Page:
As an expat, if you want to live and work in Germany, you will need to apply for a residence permit. This is also known as an Aufenthaltstitel in German. There are different types of permits available depending on your reason for relocating to Germany and your nationality. This can be very overwhelming and perhaps a little confusing at first – especially if you want to ensure a quicker path to a settlement permit – but we will walk you through the basics.
Remember, Germany has many rules and processes, so starting as soon as possible is very crucial for your planning to ensure you are prepared for any hiccups that may occur along the way and so that you can feel confident that you have selected the best path for your needs. So, let’s get started!
This article will provide information on the different types of permits, whether you require one, and how to apply.
Do I require a German residence permit?
Whether you need a German residence permit will depend on your nationality and the amount of time you are planning on spending in Germany.
EU and EEA citizens: Citizens of EU/EEA countries have open access to the German labour market. Expats from these countries can freely live and work in Germany without a visa or residence permit. However, if you stay in Germany for more than 3 months, you will need to register at your local citizens’ office (Bürgeramt).
Swiss Citizens: Nationals of Switzerland also have freedom of movement within the EU! Super cool, right? But if you want to live and work in Germany, you will still need to apply for a special declaratory residence permit for Swiss nationals at your local Foreigners’ Office (Ausländerbehörde).
Non-EU / EEA citizens: Citizens from outside the EU and EEA may need to apply for a German residence permit. Let’s see what you will need to consider in order to know if you will need to apply for a German residence permit!
- Short stays (business and leisure): A German residence permit is not required. You do not need a residence permit for business or leisure stays in Germany of less than 90 days. Although, depending on your nationality, you may require a Schengen visa.
- Short stays (taking up employment): A German residence permit is required. If you plan on working in Germany, even if you are staying for less than 90 days, you will first need to apply for a national visa and then convert it into a residence permit.
- Longer stays: A German residence permit is necessary. If you will be staying in Germany for more than 90 days, you will need to apply for a residence permit. Residents of Australia, Israel, Japan, Canada, the Republic of Korea, New Zealand, and the United States of America may enter Germany without a visa and then apply for a residence permit from inside Germany. Citizens of other countries will need to apply for a national visa (this visa functions as a provisional residence permit) at the German mission in your country of residence before you travel to Germany. Once you have arrived in Germany, you can convert your visa into a residence permit at the Foreigners’ Office.
Types of German Residence Permits
For those wanting to live and work in Germany, there are 2 main types of residence permits.
- Temporary residence permit (Aufenthalterlaubnis): The temporary residence permit is the most common type of permit issued to expats in Germany. It is generally valid for 1 year. After the first year, you will need to apply again. We recommend starting this process after 6 months and not waiting until a month before your permit expires. At this point, you might get a longer extension based on how well you can prove you are successfully integrating into Germany and learning the language, and given the circumstance of your visa has not changed. You can find this information linked to the purpose of your stay and the information you provided in your visa application (if you submitted one).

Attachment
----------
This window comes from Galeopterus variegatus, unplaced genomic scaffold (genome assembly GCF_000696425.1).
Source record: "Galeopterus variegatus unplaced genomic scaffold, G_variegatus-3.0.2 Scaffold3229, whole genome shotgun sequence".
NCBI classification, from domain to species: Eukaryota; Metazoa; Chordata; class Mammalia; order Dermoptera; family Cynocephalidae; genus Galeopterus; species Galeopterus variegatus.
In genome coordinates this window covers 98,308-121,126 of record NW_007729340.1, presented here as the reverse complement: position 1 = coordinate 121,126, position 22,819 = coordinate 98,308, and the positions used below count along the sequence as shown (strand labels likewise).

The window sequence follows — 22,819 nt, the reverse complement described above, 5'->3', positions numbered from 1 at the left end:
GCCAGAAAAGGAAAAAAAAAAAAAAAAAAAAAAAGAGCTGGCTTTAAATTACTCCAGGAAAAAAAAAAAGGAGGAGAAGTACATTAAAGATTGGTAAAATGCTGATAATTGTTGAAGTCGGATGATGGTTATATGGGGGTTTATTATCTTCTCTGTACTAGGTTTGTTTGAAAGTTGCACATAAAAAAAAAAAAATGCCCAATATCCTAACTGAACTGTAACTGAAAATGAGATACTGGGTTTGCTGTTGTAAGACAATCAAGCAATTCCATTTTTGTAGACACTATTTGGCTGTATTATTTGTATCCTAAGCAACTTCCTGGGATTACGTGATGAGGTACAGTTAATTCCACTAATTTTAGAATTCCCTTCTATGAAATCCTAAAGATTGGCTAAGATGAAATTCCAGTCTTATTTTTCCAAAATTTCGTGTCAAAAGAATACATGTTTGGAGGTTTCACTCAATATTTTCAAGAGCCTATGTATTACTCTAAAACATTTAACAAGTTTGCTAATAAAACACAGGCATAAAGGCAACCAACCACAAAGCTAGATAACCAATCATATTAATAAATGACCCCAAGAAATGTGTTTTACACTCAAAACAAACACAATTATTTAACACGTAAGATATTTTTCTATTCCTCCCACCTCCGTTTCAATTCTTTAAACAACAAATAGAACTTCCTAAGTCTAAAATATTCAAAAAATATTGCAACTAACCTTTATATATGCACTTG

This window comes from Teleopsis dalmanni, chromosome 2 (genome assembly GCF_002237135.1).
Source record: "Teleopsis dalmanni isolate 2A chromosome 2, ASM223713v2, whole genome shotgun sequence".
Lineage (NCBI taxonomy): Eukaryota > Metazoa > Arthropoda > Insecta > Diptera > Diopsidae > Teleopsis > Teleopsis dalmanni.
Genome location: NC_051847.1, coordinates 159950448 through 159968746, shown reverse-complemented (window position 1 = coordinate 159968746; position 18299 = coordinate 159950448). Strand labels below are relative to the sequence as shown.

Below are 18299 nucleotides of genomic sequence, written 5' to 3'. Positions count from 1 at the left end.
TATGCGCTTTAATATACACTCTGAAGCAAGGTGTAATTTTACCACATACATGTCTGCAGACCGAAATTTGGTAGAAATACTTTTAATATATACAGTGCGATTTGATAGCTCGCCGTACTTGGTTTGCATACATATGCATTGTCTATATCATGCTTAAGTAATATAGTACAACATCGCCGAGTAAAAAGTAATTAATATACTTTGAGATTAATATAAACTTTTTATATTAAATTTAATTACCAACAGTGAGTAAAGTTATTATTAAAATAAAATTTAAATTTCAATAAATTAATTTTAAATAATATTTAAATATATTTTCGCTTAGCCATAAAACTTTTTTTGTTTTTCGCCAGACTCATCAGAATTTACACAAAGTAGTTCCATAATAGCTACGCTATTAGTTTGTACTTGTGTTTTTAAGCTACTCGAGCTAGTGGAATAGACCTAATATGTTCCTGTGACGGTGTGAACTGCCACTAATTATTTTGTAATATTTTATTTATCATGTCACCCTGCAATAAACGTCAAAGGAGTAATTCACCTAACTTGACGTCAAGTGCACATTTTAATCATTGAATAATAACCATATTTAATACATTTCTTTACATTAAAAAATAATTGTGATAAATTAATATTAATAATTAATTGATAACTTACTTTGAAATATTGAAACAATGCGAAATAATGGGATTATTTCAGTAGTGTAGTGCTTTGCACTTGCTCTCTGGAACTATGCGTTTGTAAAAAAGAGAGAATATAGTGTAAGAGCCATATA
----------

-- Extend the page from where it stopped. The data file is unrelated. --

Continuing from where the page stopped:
- Permanent settlement permit (Niederlassungserlaubnis): After residing in Germany for a certain amount of time, all expats possessing a residence permit are entitled to apply for a permanent settlement permit. This is usually 5 years, but can be less for highly-qualified workers or graduates of German universities. The settlement permit grants you the right to remain in Germany without time restrictions, making it an attractive option if you would like to stay indefinitely.
German residence permit application procedure
The application procedure for a German residence permit can seem daunting, especially if you don’t know what to expect. There are several steps that you must take before you can apply for a residence permit, including: registering and obtaining health insurance, being able to prove a certain language level in German, and being able to prove you can financially make it in Germany.
Unfortunately, depending on the city you are applying to, you are looking at months of wait time to get an appointment to submit your application, and often months after that to hear back about your application. So, the sooner you get started, the better. Another pro-tip after learning the hard way – create a notebook to keep ALL of your documents and copies of your application. This is so important, as it will help you be able to track your permits, applications, and important information like your pin number that you will receive with your residency title as well.
To apply for a residence permit, you will need to make an appointment at the Foreigners’ Office. This can be very intimidating, especially if you are unfamiliar with the processes and the German language at a mastery level. It helps to have someone by your side to help make sure your application is properly filled out, talk to the Bürgeramt office to ask questions, and set up appointments. We are not lawyers, but we can help guide you through the process and ensure you have completed everything correctly.